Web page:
Rough winter forecast for livestock producers

Farming pic. Cows at Midlem.
Farming pic. Cows at Midlem.

“THERE won’t be room for passengers this winter.”

That’s the stark warning to livestock producers from college experts as they face a difficult latter 2012 following the wet summer.

Scottish Agricultural College consultant Dr Basil Lowman suggests cattle farmers discuss with their buyers and suppliers options for minimising the stock they keep over the winter.

“There won’t be room for passengers this winter. With spring calvers I suggest farmers use a competent scanner to check heifers and cows are pregnant five weeks after the end of mating. Any barren cows should be weaned immediately before fattening them indoors and selling them as soon as possible,” he said.

Dr Lowman also recommends offering calves a high quality creep feed and, when intakes average 2kg per head per day, weaning and housing them, continuing to feed at least 2kg per day of the creep split between two feeds. He said: “Unless conditions improve I would keep first-calved heifers and other lean cows indoors. When the fitter ones have dried off they can be turned to dry fields or fed on sacrifice areas. In small herds, if bulls are just going out, consider trough-feeding cows if ground conditions allow.”

For autumn-calving stock, Dr Lowman stresses checking cows are pregnant and culling barren animals.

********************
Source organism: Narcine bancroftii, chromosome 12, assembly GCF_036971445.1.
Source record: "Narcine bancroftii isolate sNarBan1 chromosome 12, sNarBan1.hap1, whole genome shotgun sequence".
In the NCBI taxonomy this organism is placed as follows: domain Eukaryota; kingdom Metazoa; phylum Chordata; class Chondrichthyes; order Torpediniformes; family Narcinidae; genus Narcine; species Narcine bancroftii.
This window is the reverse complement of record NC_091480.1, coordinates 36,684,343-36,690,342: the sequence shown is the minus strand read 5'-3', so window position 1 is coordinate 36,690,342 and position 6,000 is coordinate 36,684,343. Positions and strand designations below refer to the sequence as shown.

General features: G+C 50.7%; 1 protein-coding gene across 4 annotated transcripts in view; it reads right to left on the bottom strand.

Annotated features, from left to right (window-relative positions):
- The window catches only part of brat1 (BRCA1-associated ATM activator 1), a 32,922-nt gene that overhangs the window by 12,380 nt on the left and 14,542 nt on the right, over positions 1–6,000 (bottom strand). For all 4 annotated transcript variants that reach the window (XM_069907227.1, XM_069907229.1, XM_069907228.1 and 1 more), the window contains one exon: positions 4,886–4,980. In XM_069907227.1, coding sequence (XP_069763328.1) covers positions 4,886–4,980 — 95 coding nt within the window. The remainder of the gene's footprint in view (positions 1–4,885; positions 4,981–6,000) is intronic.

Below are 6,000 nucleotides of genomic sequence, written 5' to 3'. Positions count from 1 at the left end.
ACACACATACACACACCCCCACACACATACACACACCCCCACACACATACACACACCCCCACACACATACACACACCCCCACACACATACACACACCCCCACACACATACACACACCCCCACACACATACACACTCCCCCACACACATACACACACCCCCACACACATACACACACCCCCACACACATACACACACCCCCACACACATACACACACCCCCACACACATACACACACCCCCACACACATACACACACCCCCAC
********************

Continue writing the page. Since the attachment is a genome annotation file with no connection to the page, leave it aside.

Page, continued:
He advises: “If the wet conditions continue, keep them indoors to calving and keep them in. Don’t foster on calves. Cull any cows that lose a calf.

“You can leave bulling heifers outside, providing they are not doing too much damage to the field, but they must be housed at least three weeks prior to the start of bulling.”

For finishing cattle he suggests housing the most forward animals and feeding them up to reach slaughter weight as soon as possible.

In her assessment on the impact of the weather last week, NFU local regional manager Nina Clancy said: “Livestock performance will have dropped due to the wet conditions. When you look around the fields, livestock are not at their best. This will mean longer finishing times, extra costs in treatments and possibly increased feeding costs if this continues.”

SAC is also urging farmers to watch out for more worm problems as larvae travel up grass from dung more easily in the wet. And there are concerns about grass staggers (hypomagnesaemia) if the wet weather continues, with experts recommending farmers feed straw to slow the speed of food through the gut and so give more time for nutrients to be absorbed, or put out a high magnesium mineral supplement.